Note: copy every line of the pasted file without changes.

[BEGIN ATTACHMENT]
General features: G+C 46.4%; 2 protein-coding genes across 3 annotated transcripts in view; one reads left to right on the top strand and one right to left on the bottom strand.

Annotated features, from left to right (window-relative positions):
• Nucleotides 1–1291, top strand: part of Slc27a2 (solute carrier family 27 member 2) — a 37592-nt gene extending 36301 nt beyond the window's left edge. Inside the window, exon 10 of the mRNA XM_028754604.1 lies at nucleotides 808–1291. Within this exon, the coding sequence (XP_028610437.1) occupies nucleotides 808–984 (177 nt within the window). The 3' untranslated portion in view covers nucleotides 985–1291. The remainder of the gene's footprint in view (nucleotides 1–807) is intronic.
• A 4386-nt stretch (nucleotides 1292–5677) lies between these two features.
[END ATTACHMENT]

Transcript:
General features: G+C 46.4%; 2 protein-coding genes across 3 annotated transcripts in view; one reads left to right on the top strand and one right to left on the bottom strand.

Annotated features, from left to right (window-relative positions):
• Nucleotides 1–1291, top strand: part of Slc27a2 (solute carrier family 27 member 2) — a 37592-nt gene extending 36301 nt beyond the window's left edge. Inside the window, exon 10 of the mRNA XM_028754604.1 lies at nucleotides 808–1291. Within this exon, the coding sequence (XP_028610437.1) occupies nucleotides 808–984 (177 nt within the window). The 3' untranslated portion in view covers nucleotides 985–1291. The remainder of the gene's footprint in view (nucleotides 1–807) is intronic.
• A 4386-nt stretch (nucleotides 1292–5677) lies between these two features.